2015-05-07
21:17 [Forum]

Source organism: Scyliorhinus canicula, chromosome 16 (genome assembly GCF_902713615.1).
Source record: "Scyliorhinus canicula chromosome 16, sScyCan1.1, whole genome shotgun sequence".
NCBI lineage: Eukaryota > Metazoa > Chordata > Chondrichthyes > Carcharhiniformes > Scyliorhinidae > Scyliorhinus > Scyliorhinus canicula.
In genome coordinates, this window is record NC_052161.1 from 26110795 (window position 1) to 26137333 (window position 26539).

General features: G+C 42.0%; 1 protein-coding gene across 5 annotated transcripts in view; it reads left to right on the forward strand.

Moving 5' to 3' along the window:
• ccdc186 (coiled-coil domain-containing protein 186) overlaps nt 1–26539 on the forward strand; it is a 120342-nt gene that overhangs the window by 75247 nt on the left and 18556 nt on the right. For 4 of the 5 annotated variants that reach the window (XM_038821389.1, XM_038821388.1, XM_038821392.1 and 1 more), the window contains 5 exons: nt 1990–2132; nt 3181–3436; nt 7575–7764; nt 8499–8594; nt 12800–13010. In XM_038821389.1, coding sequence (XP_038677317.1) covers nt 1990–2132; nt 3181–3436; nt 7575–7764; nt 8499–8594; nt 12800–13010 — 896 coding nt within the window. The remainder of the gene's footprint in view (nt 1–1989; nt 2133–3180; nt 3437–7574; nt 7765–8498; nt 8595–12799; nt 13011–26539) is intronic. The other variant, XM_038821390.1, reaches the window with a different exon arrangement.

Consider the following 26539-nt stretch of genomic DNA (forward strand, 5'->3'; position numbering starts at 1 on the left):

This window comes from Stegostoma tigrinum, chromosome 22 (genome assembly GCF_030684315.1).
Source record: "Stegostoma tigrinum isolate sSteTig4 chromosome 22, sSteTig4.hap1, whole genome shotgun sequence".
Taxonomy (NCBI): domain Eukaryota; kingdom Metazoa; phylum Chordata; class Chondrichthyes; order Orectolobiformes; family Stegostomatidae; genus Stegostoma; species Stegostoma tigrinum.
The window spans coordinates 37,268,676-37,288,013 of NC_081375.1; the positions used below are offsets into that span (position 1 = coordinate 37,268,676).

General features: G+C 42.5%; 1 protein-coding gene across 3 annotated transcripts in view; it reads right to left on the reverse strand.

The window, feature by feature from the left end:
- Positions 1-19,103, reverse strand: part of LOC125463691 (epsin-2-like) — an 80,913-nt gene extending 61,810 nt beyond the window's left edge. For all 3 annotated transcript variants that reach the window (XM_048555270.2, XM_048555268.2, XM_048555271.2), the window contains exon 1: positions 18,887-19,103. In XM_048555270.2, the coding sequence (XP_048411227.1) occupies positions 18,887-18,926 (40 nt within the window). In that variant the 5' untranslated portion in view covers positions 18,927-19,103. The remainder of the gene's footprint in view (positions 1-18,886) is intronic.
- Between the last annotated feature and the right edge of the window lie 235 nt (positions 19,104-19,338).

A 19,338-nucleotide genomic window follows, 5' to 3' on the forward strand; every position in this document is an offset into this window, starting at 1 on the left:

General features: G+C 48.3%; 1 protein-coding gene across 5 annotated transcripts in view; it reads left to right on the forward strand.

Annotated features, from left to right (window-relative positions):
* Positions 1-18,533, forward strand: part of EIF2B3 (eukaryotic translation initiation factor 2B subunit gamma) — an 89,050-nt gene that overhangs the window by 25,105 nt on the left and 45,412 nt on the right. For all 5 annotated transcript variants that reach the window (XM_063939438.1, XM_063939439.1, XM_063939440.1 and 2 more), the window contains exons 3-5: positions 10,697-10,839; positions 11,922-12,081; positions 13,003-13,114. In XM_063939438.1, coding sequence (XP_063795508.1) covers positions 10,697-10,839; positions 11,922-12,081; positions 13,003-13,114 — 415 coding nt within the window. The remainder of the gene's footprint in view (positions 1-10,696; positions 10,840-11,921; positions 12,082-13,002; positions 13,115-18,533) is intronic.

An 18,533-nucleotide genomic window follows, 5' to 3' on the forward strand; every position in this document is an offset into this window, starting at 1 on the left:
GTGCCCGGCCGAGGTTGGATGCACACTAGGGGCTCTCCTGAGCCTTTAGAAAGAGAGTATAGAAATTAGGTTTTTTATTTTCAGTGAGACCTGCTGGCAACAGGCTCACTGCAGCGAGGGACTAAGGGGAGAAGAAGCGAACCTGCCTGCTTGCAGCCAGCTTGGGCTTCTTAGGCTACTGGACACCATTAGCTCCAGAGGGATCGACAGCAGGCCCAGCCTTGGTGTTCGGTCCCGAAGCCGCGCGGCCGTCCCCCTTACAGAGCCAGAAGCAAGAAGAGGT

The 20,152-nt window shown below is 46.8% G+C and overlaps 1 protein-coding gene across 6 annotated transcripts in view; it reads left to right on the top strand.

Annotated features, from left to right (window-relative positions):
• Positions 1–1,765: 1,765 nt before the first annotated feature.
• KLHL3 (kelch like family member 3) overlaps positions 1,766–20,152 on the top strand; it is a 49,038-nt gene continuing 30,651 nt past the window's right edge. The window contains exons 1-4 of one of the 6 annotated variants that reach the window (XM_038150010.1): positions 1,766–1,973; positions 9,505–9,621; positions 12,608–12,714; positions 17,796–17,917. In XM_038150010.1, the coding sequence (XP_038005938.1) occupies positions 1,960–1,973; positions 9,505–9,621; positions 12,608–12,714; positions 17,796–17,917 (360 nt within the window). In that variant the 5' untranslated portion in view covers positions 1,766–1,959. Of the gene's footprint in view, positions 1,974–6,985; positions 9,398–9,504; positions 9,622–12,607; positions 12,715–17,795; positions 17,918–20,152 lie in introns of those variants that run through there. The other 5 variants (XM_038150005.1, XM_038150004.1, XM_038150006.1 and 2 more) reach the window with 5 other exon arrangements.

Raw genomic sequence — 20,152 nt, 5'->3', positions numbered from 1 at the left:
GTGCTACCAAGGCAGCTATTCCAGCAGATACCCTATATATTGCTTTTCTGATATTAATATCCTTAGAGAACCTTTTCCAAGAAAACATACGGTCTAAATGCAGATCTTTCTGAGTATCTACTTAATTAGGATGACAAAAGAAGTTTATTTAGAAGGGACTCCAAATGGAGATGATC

The authors of 2015/313 claim that their result implies a quantum polynomial time key-recovery attack against cryptographic constructions relying on the hardness of finding a short generator of a principal ideal in a cyclotomic field (ex: multilinear maps or Smart-Vercauteren scheme). This statement is not true, and it should be amended. It is based on two references to justify the existence of a quantum polynomial time algorithm to solve the Principal Ideal Problem (PIP). First, an online draft from Campbel, Grove and Shepherd [CGS14]. This work in progress has been publicly released as it was when the corresponding research program at CESG was interrupted. According to its authors, the polynomial run time of the attack is an overstatement that cannot be supported (This has been stated at the Heilbronn Quantum Algorithms Meeting 2015 and at the ICERM workshop on lattices and cybersecurity 2015). Moreover, it is unclear that the approach chosen in [CGS14] could ever lead to a polynomial run time for at least two fundamental reasons explained in this forum post : https://groups.google.com/forum/#!topic/cryptanalytic-algorithms/GdVfp5Kbdb8 Then, the authors of 2015/313 refer to ongoing research by Fang Song and myself. This work in progress (which adopts a totally different approach than that of [CGS14]) has never been shared with the authors and has never been publicly released. We have no timeline for its submission, and although it is promissing, it is clearly too soon to refer to it with the level of confidence chosen by the authors of this preprint ("known algorithm for the PIP"). We have already shared our concerns about this citation with the authors of 2015/313, but no change has been made so far. It is clearly "work in progress", and Fang Song and myself do not refer to it as an actual result. From: 2015-07-05 20:21:15 (UTC)